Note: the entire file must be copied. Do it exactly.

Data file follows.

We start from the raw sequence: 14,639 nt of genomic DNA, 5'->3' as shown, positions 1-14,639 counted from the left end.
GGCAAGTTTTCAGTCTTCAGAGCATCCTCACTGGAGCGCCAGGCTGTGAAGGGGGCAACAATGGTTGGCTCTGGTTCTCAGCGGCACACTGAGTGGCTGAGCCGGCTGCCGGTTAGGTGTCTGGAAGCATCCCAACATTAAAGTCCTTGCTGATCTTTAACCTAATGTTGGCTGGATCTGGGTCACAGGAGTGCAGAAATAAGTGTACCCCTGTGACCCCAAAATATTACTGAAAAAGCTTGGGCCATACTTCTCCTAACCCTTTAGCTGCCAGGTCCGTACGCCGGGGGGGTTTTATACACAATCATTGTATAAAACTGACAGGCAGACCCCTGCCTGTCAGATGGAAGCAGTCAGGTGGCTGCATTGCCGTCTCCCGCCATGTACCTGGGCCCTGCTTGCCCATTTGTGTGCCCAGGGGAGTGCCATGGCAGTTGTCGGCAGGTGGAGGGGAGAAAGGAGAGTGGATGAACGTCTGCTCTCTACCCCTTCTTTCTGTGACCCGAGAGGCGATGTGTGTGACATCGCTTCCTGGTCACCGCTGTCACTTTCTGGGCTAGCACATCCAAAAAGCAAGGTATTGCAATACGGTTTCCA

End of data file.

We start from the raw sequence: 14,639 nt of genomic DNA, 5'->3' as shown, positions 1-14,639 counted from the left end.
GGCAAGTTTTCAGTCTTCAGAGCATCCTCACTGGAGCGCCAGGCTGTGAAGGGGGCAACAATGGTTGGCTCTGGTTCTCAGCGGCACACTGAGTGGCTGAGCCGGCTGCCGGTTAGGTGTCTGGAAGCATCCCAACATTAAAGTCCTTGCTGATCTTTAACCTAATGTTGGCTGGATCTGGGTCACAGGAGTGCAGAAATAAGTGTACCCCTGTGACCCCAAAATATTACTGAAAAAGCTTGGGCCATACTTCTCCTAACCCTTTAGCTGCCAGGTCCGTACGCCGGGGGGGTTTTATACACAATCATTGTATAAAACTGACAGGCAGACCCCTGCCTGTCAGATGGAAGCAGTCAGGTGGCTGCATTGCCGTCTCCCGCCATGTACCTGGGCCCTGCTTGCCCATTTGTGTGCCCAGGGGAGTGCCATGGCAGTTGTCGGCAGGTGGAGGGGAGAAAGGAGAGTGGATGAACGTCTGCTCTCTACCCCTTCTTTCTGTGACCCGAGAGGCGATGTGTGTGACATCGCTTCCTGGTCACCGCTGTCACTTTCTGGGCTAGCACATCCAAAAAGCAAGGTATTGCAATACGGTTTCCA